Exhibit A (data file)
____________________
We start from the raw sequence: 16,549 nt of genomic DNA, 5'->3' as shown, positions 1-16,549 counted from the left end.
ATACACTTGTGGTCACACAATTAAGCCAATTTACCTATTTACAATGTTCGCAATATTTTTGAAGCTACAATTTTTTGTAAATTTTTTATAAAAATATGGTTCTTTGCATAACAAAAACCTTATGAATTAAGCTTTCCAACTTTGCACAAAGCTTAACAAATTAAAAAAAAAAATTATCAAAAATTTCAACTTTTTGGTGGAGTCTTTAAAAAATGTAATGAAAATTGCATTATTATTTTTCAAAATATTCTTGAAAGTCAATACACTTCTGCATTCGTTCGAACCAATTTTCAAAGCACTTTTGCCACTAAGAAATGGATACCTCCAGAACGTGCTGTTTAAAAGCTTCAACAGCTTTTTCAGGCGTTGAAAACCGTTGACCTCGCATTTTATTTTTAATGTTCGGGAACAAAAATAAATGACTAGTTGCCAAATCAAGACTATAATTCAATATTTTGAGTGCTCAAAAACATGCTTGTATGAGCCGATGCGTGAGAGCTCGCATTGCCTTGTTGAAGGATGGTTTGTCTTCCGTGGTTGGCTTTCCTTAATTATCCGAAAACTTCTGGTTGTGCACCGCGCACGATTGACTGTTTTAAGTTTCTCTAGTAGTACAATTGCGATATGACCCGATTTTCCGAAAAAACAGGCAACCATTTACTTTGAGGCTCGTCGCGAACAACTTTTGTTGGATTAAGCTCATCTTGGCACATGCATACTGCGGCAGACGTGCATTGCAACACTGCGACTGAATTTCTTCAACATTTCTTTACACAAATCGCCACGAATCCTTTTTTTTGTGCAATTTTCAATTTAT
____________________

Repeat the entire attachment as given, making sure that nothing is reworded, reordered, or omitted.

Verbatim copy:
We start from the raw sequence: 16,549 nt of genomic DNA, 5'->3' as shown, positions 1-16,549 counted from the left end.
ATACACTTGTGGTCACACAATTAAGCCAATTTACCTATTTACAATGTTCGCAATATTTTTGAAGCTACAATTTTTTGTAAATTTTTTATAAAAATATGGTTCTTTGCATAACAAAAACCTTATGAATTAAGCTTTCCAACTTTGCACAAAGCTTAACAAATTAAAAAAAAAAATTATCAAAAATTTCAACTTTTTGGTGGAGTCTTTAAAAAATGTAATGAAAATTGCATTATTATTTTTCAAAATATTCTTGAAAGTCAATACACTTCTGCATTCGTTCGAACCAATTTTCAAAGCACTTTTGCCACTAAGAAATGGATACCTCCAGAACGTGCTGTTTAAAAGCTTCAACAGCTTTTTCAGGCGTTGAAAACCGTTGACCTCGCATTTTATTTTTAATGTTCGGGAACAAAAATAAATGACTAGTTGCCAAATCAAGACTATAATTCAATATTTTGAGTGCTCAAAAACATGCTTGTATGAGCCGATGCGTGAGAGCTCGCATTGCCTTGTTGAAGGATGGTTTGTCTTCCGTGGTTGGCTTTCCTTAATTATCCGAAAACTTCTGGTTGTGCACCGCGCACGATTGACTGTTTTAAGTTTCTCTAGTAGTACAATTGCGATATGACCCGATTTTCCGAAAAAACAGGCAACCATTTACTTTGAGGCTCGTCGCGAACAACTTTTGTTGGATTAAGCTCATCTTGGCACATGCATACTGCGGCAGACGTGCATTGCAACACTGCGACTGAATTTCTTCAACATTTCTTTACACAAATCGCCACGAATCCTTTTTTTTGTGCAATTTTCAATTTAT